EPA and DOT could consider revising the Phase 2 regulations so that a more stringent reduction improvement goes into effect prior to MY 2028. The law authorizing DOT’s part of the rule, however, requires at least four years before the requirements are mandatory (the agencies could make the requirements voluntary as it did for the first two years of the first MHDV rule, but unless equipment manufacturers can cost-effectively meet the standards, it would not have the needed effect). The result is that, even in a best-case scenario where the rule is published sometime in 2022, only MY 2027 would be covered with mandatory standards.

The agencies are likely to issue stronger requirements as part of its Phase 3 rule, which would cover MYs 2028 and beyond.[9] That rule would have little impact on 2030 emissions targets, however, since it would cover just the three years prior to the target year. Further, the rules apply to newly manufactured equipment, so the vast majority of the MHDVs in use would be older models. If Phase 3 rules are excessively expensive, that could also dampen uptake of the new equipment, leaving older, less efficient MHDVs in use beyond when they otherwise would have been replaced.


The aviation sector is often mentioned as significant source of greenhouse gas emissions. According to EPA, as of 2018 aircraft accounted for 9 percent of emissions from transportation sources. Compared to light and heavy-duty motor vehicles, the NDC is far vaguer in its description of what steps the United States will take to reduce emissions from the sector. Beyond research and development of low-carbon fuels, the NDC merely promises to explore “ways to support decarbonization of…aviation energy use through domestic action.”[10]

The EPA finalized updated emissions standards for airplane manufacturers in January 2021. That rule, which was relatively uncontroversial, adopted the International Civil Aviation Organization’s 2017 standards for carbon dioxide emissions that applied to newly designed airplanes and those in production. Standards on new designs are already in effect, while those on most in-production planes apply in 2028.

Despite a tendency to prefer strengthening existing carbon emissions rules in many areas, the Biden Administration appears to have little appetite for revisiting aviation standards – there is no mention of airplane emissions standards in the recently released Unified Agenda. For one reason, the standards are still new and have yet to go fully into effect and there appears to be limited eagerness to go beyond the international levels agreed to under the Obama Administration.

A second reason is that a more stringent alternative is not cost effective. In developing the 2021 rule, the EPA considered an option that would have accelerated the timeline for compliance with the in-production standard and made that standard more stringent. Such a rule would have applied to only one additional type of aircraft and have costs that exceed the benefits by between $261 million and $285 million.[11]

Though the NDC mentions reducing emissions from the aviation sector, any real reduction in emissions will likely have to happen through legislative mandate rather than more stringent regulation under existing authority. Even with legislation, the likelihood it would have any material impact on emission levels by 2030 seems remote.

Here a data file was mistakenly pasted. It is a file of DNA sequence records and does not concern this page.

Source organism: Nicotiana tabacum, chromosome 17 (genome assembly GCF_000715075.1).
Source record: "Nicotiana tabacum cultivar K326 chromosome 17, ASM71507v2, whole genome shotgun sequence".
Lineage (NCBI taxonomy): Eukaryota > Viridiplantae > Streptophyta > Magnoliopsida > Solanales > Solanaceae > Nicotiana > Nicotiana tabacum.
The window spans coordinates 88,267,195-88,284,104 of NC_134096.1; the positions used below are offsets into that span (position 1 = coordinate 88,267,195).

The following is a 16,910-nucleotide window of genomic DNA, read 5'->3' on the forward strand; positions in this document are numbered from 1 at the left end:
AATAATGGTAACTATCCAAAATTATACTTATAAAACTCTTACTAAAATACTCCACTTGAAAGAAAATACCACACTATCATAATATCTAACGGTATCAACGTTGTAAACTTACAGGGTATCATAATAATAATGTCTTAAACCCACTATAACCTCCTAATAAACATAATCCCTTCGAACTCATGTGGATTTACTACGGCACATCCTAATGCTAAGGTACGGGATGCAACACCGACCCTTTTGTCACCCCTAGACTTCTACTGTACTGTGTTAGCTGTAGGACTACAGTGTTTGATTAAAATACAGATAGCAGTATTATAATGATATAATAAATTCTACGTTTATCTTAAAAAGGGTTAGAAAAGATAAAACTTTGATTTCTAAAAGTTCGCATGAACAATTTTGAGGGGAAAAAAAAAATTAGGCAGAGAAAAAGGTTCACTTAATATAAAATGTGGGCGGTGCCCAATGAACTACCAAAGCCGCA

A review of possible new regulatory schemes covering greenhouse gas emissions from the transportation sector finds that, under existing authorities, such schemes would be insufficient to meet the NDC’s goal of a 50-52 percent reduction from 2005 levels by 2030. The largest room for reduction lies in the light-duty vehicle sector, however, new standards that would be sufficient to meet the 2030 goal may not be feasible and would likely trigger strong opposition from some vehicle manufacturers. Similarly, new regulations on MHDVs and aircraft would be unlikely to make an impact by 2030 and may also not be technically feasible.

[1] National Academies of Sciences, Engineering, and Medicine 2021. Assessment of Technologies for Improving Light-Duty Vehicle Fuel Economy 2025-2035. Washington, DC: The National Academies Press. p. 13-420.

[2] National Highway Traffic Safety Administration. Corporate Average Fuel Economy for MY 2017-MY 2025 Passenger Cars and Light Trucks, Final Regulatory Impact Analysis. August 2012. p. 3.

[3] Lattanzio, et al. Vehicle Fuel Economy and Greenhouse Gas Standards: Frequently Asked Questions. June 1, 2021. pp. 13-14.

[4] National Highway Traffic Safety Administration. Corporate Average Fuel Economy for MY 2017-MY 2025 Passenger Cars and Light Trucks, Final Regulatory Impact Analysis. August 2012. p. 13.

[5] Lattanzio, et al. Vehicle Fuel Economy and Greenhouse Gas Standards: Frequently Asked Questions. June 1, 2021. p. 26.

[6] Ibid.

[7] The United States’ Nationally Determined Contribution Reducing Greenhouse Gases in the United States: A 2030 Emissions Target. April 2020. p. 4.

[8] U.S. Environmental Protection Agency and Department of Transportation. Greenhouse Gas Emissions and Fuel

Efficiency Standards for Medium and Heavy-Duty Engines and Vehicles – Phase 2, Regulatory Impact Analysis. August 2016. pp. 11-21 – 11-24 (Tables 11-16 – 11-19).

[9] National Academies of Sciences, Engineering, and Medicine 2020. Reducing Fuel Consumption and Greenhouse Gas Emissions of Medium and Heavy-Duty Vehicles, Phase Two: Final Report. Washington, DC: The National Academies Press.

[10] The United States’ Nationally Determined Contribution Reducing Greenhouse Gases in the United States: A 2030 Emissions Target. April 2020. p. 4.

[11] U.S. Environmental Protection Agency. Airplane Greenhouse Gas Standards Technical Support Document. December 2020. p. 148 (Table 6-13).